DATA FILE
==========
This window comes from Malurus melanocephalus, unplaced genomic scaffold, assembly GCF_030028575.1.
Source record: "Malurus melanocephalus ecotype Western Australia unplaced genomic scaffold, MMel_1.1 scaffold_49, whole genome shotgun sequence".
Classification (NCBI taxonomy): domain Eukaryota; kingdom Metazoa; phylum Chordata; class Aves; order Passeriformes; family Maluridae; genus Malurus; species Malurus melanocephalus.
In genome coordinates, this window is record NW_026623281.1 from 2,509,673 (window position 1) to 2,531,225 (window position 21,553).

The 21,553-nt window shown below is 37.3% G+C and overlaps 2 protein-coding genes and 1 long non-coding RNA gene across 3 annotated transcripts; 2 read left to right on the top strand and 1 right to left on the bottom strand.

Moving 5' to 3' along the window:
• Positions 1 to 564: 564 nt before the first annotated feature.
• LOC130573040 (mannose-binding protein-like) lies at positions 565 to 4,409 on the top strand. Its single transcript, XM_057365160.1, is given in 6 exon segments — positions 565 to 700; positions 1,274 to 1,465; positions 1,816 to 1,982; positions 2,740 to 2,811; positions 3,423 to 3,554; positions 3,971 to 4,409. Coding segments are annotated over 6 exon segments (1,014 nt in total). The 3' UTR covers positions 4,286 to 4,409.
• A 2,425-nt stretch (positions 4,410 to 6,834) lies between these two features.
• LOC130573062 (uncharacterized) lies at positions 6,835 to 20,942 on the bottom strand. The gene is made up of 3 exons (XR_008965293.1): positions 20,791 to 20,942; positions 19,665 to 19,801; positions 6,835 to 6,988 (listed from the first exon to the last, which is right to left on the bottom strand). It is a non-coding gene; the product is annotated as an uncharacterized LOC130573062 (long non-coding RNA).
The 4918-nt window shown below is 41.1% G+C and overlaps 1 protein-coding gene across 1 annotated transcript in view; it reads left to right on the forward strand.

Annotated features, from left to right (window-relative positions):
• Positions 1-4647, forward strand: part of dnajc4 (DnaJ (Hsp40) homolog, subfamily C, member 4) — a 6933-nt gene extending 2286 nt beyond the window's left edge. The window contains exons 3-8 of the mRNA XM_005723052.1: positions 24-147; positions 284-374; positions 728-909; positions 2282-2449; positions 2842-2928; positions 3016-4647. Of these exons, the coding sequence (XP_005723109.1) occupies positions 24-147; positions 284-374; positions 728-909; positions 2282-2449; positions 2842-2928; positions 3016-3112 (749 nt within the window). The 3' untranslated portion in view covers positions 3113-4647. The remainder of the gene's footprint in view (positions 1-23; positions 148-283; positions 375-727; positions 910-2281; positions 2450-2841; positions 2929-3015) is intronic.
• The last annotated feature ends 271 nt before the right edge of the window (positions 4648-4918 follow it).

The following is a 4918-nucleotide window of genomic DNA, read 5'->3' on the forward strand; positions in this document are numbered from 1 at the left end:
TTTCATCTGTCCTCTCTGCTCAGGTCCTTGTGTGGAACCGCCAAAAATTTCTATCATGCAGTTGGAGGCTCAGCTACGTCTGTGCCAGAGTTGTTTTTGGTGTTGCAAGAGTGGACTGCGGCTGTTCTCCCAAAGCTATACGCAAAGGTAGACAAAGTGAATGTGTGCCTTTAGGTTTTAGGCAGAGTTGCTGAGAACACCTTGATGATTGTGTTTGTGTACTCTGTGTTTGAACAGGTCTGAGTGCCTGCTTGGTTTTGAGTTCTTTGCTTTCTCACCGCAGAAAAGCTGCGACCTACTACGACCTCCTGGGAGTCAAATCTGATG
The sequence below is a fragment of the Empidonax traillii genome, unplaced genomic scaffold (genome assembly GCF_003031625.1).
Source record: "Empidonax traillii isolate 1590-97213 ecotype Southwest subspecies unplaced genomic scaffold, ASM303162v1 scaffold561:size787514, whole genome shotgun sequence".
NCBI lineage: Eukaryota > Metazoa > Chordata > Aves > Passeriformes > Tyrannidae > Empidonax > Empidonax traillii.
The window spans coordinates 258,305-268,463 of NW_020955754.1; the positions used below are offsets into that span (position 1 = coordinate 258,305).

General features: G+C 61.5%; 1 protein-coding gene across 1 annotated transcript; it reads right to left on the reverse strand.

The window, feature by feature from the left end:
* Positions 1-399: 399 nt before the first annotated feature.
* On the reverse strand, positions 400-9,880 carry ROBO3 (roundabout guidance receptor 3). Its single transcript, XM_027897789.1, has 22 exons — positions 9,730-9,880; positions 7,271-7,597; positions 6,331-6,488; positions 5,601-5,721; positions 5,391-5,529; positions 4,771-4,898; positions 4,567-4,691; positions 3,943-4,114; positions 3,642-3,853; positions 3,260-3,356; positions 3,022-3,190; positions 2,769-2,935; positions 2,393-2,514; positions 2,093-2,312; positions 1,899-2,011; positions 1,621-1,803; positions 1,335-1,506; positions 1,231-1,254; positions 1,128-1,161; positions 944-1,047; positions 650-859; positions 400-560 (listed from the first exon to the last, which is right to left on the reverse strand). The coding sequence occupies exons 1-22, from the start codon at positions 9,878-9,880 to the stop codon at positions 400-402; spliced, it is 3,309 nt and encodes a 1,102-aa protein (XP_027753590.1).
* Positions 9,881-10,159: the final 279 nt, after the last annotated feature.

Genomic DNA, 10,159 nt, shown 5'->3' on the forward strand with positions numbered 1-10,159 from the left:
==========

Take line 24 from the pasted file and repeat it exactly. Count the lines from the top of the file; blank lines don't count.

* On the reverse strand, positions 400-9,880 carry ROBO3 (roundabout guidance receptor 3). Its single transcript, XM_027897789.1, has 22 exons — positions 9,730-9,880; positions 7,271-7,597; positions 6,331-6,488; positions 5,601-5,721; positions 5,391-5,529; positions 4,771-4,898; positions 4,567-4,691; positions 3,943-4,114; positions 3,642-3,853; positions 3,260-3,356; positions 3,022-3,190; positions 2,769-2,935; positions 2,393-2,514; positions 2,093-2,312; positions 1,899-2,011; positions 1,621-1,803; positions 1,335-1,506; positions 1,231-1,254; positions 1,128-1,161; positions 944-1,047; positions 650-859; positions 400-560 (listed from the first exon to the last, which is right to left on the reverse strand). The coding sequence occupies exons 1-22, from the start codon at positions 9,878-9,880 to the stop codon at positions 400-402; spliced, it is 3,309 nt and encodes a 1,102-aa protein (XP_027753590.1).